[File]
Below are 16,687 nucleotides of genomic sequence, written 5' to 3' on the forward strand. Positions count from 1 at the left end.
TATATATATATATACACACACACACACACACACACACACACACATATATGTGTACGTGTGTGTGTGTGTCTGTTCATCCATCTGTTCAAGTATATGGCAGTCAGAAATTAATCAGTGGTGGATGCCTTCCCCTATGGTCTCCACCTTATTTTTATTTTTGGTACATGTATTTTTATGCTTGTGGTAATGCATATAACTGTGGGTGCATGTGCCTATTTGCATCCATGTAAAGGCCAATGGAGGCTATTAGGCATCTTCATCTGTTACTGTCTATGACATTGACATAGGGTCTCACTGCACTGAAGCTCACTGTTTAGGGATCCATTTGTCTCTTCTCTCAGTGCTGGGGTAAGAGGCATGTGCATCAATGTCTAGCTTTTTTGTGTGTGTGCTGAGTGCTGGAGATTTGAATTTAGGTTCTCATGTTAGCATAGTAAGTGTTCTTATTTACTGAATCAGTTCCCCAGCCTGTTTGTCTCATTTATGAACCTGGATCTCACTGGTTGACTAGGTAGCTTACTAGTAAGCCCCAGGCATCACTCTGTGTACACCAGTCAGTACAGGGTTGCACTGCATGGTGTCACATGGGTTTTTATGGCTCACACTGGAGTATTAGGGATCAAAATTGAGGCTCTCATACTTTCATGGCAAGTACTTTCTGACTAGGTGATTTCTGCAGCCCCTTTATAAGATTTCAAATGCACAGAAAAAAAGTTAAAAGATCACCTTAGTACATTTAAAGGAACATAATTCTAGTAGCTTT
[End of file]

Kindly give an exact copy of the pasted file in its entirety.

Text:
Below are 16,687 nucleotides of genomic sequence, written 5' to 3' on the forward strand. Positions count from 1 at the left end.
TATATATATATATACACACACACACACACACACACACACACACATATATGTGTACGTGTGTGTGTGTGTCTGTTCATCCATCTGTTCAAGTATATGGCAGTCAGAAATTAATCAGTGGTGGATGCCTTCCCCTATGGTCTCCACCTTATTTTTATTTTTGGTACATGTATTTTTATGCTTGTGGTAATGCATATAACTGTGGGTGCATGTGCCTATTTGCATCCATGTAAAGGCCAATGGAGGCTATTAGGCATCTTCATCTGTTACTGTCTATGACATTGACATAGGGTCTCACTGCACTGAAGCTCACTGTTTAGGGATCCATTTGTCTCTTCTCTCAGTGCTGGGGTAAGAGGCATGTGCATCAATGTCTAGCTTTTTTGTGTGTGTGCTGAGTGCTGGAGATTTGAATTTAGGTTCTCATGTTAGCATAGTAAGTGTTCTTATTTACTGAATCAGTTCCCCAGCCTGTTTGTCTCATTTATGAACCTGGATCTCACTGGTTGACTAGGTAGCTTACTAGTAAGCCCCAGGCATCACTCTGTGTACACCAGTCAGTACAGGGTTGCACTGCATGGTGTCACATGGGTTTTTATGGCTCACACTGGAGTATTAGGGATCAAAATTGAGGCTCTCATACTTTCATGGCAAGTACTTTCTGACTAGGTGATTTCTGCAGCCCCTTTATAAGATTTCAAATGCACAGAAAAAAAGTTAAAAGATCACCTTAGTACATTTAAAGGAACATAATTCTAGTAGCTTT